Fearful of defeat, the sponsors of the toughest campaign and legislative reform bills in the Legislature have "watered down" their proposals in an effort to get them through the conservative Senate.
Yet GOP House leaders - who warned the original bills probably would fail - say adequate disclosure can still be achieved.Later this week a House committee will hear the first of the reform measures. The sponsors of the toughest bills - Rep. Mont Evans, R-Riverton, and his conflict-of-interest bill and Rep. Kevin Garn, R-Layton,and his lobbyist disclosure measure - have significantly watered down their bills in preparation of House hearings.
"Mont gutted his bill," said Lt. Gov. Val Oveson during a special Election Law Task Force meeting Monday evening.
Evans reluctantly admits he did.
"It wouldn't pass, Senate (Republican) leaders, even my own (House) people told me that," he said. "I decided to try for something instead of getting nothing."
Garn has also removed the most restrictive measures of his lobbyist disclosure bill. But even that may not be enough to get House GOP leaders' support. With the approval of House Speaker Craig Moody and other GOP leaders, Rep. Richard Bradford, R-Sandy, will introduce his own lobbyist disclosure bill, one more liberal than even Garn's rewrite.
Moody, who before the session started pledged House support for significant reform, predicts the House will still pass meaningful reform legislation - listed by GOP Gov. Norm Bangerter as one of his legislative goals this session.
All along, leaders worried about reform measures being killed or diluted by the conservative Senate, which has refused to even debate reform measures the past several years.
Moody isn't upset over the "gutting" of Evans' bill. "If we have real lobbyist financial disclosure and have year-round reporting of campaign funds by legislators, that basically gets at conflict-of-interest. You'll know who is giving legislators money and how much."
Evans' original bill was tough, and most legislative insiders gave it little chance in the Senate. In fact, Sen. Haven Barlow, R-Layton, a 30-year veteran, had already announced that he didn't want Evans' bill, preferring to tighten the very loose Senate ethics rules instead.
Evans' bill would have required lawmakers to list their employers, salary ranges, financial interests in businesses and stocks and their debts. Evans' new bill only requires that lawmakers who work as paid lobbyists register as a lobbyist and file whatever financial statements are required by lobbyists. To the best of anyone's knowledge there are no lobbyist-legislators today. Several years ago there were two lobbyist-legislators in the Senate; they've since left and are two of the most visible and respected lobbyists on Capitol Hill.
Garn has removed parts of his original bill that would prohibit a state employee or legislator from becoming a lobbyist for a year after leaving state employment; prohibit a lobbyist from serving on a state board or commission; and require lobbyists to disclose their salaries. He kept the main part of his bill: the requirement that lobbyists list every expenditure on a legislator of more than $25 and every business dealing with a legislator's business of more than $500 a quarter.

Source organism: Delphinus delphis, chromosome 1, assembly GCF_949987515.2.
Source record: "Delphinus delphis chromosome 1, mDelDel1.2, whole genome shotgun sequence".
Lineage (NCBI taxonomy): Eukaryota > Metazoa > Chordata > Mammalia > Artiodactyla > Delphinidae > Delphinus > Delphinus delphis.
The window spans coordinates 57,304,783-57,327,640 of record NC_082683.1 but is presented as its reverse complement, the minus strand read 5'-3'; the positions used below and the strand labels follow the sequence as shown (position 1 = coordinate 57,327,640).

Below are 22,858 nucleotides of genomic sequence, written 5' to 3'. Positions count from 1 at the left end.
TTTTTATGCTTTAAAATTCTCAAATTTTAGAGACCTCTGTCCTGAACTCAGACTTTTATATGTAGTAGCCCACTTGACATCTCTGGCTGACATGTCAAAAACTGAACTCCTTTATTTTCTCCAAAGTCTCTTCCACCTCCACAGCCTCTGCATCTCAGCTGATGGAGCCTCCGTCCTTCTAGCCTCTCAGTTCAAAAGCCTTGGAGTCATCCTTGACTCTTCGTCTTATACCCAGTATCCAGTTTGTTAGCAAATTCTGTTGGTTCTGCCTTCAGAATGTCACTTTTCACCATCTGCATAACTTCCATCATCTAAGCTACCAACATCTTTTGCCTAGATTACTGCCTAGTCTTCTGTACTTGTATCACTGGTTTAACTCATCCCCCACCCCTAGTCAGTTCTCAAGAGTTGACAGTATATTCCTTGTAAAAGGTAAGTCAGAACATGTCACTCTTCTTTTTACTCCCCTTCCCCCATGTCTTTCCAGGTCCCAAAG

Moody objects to the $25 figure. "We don't need to report every dinner or lunch. We (leaders and Bradford) think $75 or $100 is a better limit. That would get the big things, like trips." The lobbyist would have to report how much he spent in total on legislators, and each individual gift above $100, Moody said. The speaker thinks the $500-per-quarter business dealing is too soft. "Why not $500 a year? We should know which lobbyist is doing business with which legislator."
Still on track in the House - partly because its sponsor is a member of leadership - is House Majority Whip Byron Harward's campaign disclosure bill. That bill, supported by Oveson's task force - would require lawmakers to report campaign finances before their elections (they now report only 30 days after election); report once a year as long as they have a campaign fund (they don't report in off-years now); and report when they finally close out their campaign funds.
Even that bill has an uncertain future in the Senate, however. Sen. Stephen Rees, R-West Valley, has introduced a bill that would require only one reporting before a legislative election and one reporting afterward. His bill has no year-round reporting. Moody vows year-round reporting will be achieved this session.
The current system allows legislative candidates to spend their money anyway they see fit. They don't report in off years, allowing senators to raise funds for three years, House members to raise funds for 18 months, with no reporting, and to report nothing when they close out their campaign funds and use the money for personal purposes.
The latest Deseret News/KSL-TV poll shows that 89-90 percent of Utahns support the various campaign and legislative reform bills.
Utah leaders agree on list reforms
Republican and Democratic party leaders Tuesday agreed on the following campaign and legislative reforms and will push them during the current sessions:
-Lobbyist should disclose expenditures and donations made to candidates and elected state officials.
-Legislative candidates disclose should report campaign contributions yearly and before each election.
-Voter registration should be allowed at the same time driver's licenses are renewed.
-To allow a meaningful U.S. presidential primary and to shorten Utah's primary election season, party caucuses should be held the first Tuesday in March and the primary election held on the first Tuesday in June.
-A statewide ballot initiative should be put before voters in 1991 to determine if citizens want required party registration.
-There should be mock elections in the secondary school system to increase students' awareness of the political process.